There is a big deal about understanding the impacts of oil price changes on the state economy given the legislative session underway in Bismarck. I am obviously all for such efforts. To that end I have a few graphs to offer up. Let’s consider the share of the private industry component of North Dakota Gross Domestic Product (GDP). Here is a first picture to consider:

Continue reading The basics of oil in the ND economy

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Pretty much anytime I give a talk or go on to KNOX radio I get questions about the pace of apartment building in Grand Forks. People believe fundamentals do not justify the extent to which construction currently occurs. I generally agree and think there are a few reasons behind it. This article from the Wall Street Journal seems to indicate the local circumstances may just be part of a larger national trend.

Continue reading Apartment Building & Grand Forks

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The importance of oil to recent economic performance in North Dakota is well-documented. As the biennial legislative session gets underway the price declines of the last several months are likely on everyone’s mind, and rightly so. This Wall Street Journal article details the difficult decisions facing oil companies in the relatively near future as far as capital spending, dividends, and other expenditures are concerned. This New York Times article discusses the scaling back in rigs across the country due to lower oil prices.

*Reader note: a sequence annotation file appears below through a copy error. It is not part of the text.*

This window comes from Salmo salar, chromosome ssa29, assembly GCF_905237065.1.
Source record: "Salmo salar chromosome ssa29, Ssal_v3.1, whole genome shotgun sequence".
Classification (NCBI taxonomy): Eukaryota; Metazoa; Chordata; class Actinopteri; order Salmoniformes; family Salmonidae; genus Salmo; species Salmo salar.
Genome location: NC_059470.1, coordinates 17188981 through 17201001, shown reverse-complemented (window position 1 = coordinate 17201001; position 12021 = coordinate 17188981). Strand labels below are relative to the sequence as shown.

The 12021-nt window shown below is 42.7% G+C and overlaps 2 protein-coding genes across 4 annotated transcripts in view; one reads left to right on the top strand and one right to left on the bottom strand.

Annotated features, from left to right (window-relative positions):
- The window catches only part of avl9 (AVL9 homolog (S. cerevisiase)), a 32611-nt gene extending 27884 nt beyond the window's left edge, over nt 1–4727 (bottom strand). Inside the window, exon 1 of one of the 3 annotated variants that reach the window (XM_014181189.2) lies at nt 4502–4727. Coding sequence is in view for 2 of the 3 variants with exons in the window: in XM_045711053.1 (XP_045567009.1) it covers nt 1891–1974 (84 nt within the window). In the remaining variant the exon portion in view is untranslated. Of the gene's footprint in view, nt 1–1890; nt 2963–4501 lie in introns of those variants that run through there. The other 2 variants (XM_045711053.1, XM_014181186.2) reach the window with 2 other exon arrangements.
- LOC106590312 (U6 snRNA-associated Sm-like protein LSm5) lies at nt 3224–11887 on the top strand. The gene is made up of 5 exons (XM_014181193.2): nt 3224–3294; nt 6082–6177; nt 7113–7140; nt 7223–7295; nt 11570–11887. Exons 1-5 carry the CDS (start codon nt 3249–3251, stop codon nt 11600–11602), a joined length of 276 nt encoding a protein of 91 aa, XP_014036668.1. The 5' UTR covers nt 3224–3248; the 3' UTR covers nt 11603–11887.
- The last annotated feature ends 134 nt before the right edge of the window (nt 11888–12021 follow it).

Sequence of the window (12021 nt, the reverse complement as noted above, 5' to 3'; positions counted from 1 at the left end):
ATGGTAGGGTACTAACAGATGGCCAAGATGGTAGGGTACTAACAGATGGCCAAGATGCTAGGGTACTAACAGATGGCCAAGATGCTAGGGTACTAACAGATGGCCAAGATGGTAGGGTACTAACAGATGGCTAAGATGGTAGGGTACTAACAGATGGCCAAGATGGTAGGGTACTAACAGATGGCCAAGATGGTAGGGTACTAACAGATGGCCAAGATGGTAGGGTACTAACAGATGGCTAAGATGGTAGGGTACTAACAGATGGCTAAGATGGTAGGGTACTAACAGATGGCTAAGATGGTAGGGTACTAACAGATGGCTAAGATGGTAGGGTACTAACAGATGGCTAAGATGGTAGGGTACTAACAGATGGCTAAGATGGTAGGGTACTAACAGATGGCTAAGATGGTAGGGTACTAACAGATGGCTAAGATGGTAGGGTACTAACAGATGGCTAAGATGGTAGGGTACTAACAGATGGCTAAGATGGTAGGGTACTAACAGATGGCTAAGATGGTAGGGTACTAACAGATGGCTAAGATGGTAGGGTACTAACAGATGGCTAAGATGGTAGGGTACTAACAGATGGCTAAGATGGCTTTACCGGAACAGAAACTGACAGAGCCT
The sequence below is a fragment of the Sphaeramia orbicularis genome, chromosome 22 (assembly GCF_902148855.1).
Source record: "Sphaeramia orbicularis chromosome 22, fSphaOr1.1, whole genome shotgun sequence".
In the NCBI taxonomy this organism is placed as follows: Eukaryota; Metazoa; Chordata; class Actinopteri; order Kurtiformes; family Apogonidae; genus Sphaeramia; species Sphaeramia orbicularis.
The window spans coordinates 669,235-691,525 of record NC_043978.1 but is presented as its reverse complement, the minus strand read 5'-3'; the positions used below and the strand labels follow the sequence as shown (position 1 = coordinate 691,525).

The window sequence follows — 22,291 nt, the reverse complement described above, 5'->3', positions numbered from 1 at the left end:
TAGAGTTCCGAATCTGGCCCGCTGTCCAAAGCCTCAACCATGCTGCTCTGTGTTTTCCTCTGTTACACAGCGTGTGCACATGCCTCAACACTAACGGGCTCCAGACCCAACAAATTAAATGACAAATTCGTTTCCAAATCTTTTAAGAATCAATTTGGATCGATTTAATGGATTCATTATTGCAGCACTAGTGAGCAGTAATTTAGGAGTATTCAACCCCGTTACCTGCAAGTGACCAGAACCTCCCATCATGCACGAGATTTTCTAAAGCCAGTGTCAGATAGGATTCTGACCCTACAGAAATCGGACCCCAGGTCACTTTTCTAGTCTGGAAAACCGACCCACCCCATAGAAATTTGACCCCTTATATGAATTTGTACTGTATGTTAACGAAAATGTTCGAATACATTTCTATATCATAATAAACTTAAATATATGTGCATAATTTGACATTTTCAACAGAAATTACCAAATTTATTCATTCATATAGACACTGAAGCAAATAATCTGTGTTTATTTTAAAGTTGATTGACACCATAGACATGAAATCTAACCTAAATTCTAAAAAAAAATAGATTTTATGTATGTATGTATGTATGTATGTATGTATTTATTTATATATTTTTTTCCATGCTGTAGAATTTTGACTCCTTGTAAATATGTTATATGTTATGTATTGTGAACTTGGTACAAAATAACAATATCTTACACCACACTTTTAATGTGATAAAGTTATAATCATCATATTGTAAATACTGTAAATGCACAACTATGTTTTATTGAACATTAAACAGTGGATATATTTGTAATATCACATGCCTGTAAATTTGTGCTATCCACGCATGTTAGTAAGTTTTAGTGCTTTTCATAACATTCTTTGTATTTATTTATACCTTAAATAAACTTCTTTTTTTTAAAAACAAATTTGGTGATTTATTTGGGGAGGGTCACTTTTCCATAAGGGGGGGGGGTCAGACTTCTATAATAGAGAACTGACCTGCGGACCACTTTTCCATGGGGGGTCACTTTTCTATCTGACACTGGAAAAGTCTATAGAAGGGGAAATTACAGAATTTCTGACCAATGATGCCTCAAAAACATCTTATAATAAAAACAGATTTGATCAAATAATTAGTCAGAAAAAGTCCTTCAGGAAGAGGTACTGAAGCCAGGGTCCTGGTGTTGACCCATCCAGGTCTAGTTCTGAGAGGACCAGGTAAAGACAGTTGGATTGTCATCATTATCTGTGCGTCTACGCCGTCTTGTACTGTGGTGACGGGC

Continue reading Thinking about Oil Price Declines and the ND Economy

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Trained as an economic historian one would obviously think I would endorse a strong role for economic history. Well, I do. However, Simon Ville made a similar argument in a fantastic essay at the World Economic Forum Forum blog (link). I frequently tell people that economic history is context, the background to the economic processes covered in the theory classes. In general, economic history provides perspective. When situations break down, whether due to political institutions, preference changes, or other major events, economic history, or at least economists with an appreciation for history, tend to understand the unfolding of events better. If the recent crisis breathes further life into economic history I think it would be a boon for economic as a whole.

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